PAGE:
60. Turner, N. J., Harvey, T., Burgess, S., and Kuhnlein. H. V. (2009b). The Nuxalk Food and Nutrition Program, Coastal British Columbia, Canada: 1981–2006. In Kuhnlein, H. V., Erasmus, B., and Dina, Indigenous Peoples’ Food Systems. The many dimensions of culture, diversity and environment for nutrition and health, pp 23–44.Google Scholar
  61. White, E. (2006). Heiltsuk Stone Fish Traps: Products of My Ancestors’ Labour. Department of Archaeology, Simon Fraser University, Burnaby, B.C.Google Scholar
  62. Williams, J. (2006). Clam Gardens: Aboriginal Mariculture on Canada’s West Coast. New Star Press, Vancouver, BC.Google Scholar
  63. Williams, N. M., and Hunn, E. S. (Eds.). (1982). Resource Managers: North American and Australian Hunter-Gatherers. American Association for the Advancement of Science Selected Symposia Series. Westview Press, Boulder, CO.Google Scholar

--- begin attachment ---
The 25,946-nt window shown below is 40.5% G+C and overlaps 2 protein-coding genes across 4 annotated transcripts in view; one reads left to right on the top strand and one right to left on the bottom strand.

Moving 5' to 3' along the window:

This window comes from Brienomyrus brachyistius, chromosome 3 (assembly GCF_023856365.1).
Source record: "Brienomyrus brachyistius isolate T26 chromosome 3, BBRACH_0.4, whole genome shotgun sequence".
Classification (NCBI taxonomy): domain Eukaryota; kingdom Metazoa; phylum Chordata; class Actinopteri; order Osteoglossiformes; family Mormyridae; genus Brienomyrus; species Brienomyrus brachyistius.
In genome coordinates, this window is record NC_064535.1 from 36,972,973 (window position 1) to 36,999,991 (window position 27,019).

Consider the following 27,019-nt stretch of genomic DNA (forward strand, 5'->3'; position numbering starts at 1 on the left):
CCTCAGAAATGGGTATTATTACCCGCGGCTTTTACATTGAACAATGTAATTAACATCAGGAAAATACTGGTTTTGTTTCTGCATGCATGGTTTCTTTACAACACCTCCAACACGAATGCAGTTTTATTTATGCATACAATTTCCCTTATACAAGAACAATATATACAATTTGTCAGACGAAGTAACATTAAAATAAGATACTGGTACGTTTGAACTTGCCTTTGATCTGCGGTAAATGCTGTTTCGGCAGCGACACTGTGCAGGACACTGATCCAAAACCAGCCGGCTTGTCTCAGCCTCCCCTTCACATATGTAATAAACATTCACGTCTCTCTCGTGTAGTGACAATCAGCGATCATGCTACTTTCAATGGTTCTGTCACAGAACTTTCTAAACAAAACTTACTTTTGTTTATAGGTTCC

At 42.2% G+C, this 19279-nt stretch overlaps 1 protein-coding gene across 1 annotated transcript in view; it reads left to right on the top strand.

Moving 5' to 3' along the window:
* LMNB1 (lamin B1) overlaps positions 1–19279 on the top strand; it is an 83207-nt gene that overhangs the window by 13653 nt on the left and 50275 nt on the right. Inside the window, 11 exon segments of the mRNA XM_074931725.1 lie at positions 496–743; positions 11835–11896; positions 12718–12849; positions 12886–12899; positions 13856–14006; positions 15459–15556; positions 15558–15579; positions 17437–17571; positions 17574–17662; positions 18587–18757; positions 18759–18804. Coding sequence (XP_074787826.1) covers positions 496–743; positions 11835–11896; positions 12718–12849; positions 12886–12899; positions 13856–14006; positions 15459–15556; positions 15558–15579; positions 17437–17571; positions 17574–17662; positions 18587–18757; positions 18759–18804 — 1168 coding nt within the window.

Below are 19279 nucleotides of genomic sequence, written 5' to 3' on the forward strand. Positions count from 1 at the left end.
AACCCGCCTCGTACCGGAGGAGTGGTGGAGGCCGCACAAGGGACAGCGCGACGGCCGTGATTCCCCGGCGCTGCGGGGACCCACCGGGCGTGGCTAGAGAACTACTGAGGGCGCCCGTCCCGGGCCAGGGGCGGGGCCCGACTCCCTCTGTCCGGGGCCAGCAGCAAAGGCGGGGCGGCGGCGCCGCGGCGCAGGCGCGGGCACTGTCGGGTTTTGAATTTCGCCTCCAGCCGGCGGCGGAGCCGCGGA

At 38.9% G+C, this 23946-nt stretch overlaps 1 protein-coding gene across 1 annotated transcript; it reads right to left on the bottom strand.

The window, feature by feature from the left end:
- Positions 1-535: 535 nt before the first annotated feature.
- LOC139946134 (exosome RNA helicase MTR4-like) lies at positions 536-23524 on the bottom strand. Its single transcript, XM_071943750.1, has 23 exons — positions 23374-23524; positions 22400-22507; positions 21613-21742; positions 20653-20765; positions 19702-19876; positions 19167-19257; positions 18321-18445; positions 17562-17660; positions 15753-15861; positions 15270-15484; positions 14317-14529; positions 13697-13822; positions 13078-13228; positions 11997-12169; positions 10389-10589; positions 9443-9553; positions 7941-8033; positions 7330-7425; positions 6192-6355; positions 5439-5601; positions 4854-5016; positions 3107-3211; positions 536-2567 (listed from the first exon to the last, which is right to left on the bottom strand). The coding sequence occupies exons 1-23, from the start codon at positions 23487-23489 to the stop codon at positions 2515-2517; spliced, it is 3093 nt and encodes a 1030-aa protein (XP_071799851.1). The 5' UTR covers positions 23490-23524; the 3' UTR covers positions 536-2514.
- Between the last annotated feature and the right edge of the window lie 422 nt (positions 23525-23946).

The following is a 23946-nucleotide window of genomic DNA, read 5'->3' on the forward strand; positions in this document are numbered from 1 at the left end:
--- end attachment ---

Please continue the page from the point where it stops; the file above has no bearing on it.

64. Woods, D. J., and Woods, D. (producers) (2005). Ancient Sea Gardens. Mystery of the Pacific Northwest, directed by Kim Recalma-Clutesi and Aaron Szimanski, written by Tim Horton. Toronto, ON: Aquaculture Pictures, Inc.Google Scholar

Copyright information

© Springer Science+Business Media New York 2015

Authors and Affiliations

  1. 1.Portland State UniversityPortlandUSA
  2. 2.Tsawataineuk First NationQualicum BCCanada
  3. 3.Qualicum First NationQualicum BCCanada
  4. 4.School of the Environment, University of VictoriaVictoria BCCanada

Personalised recommendations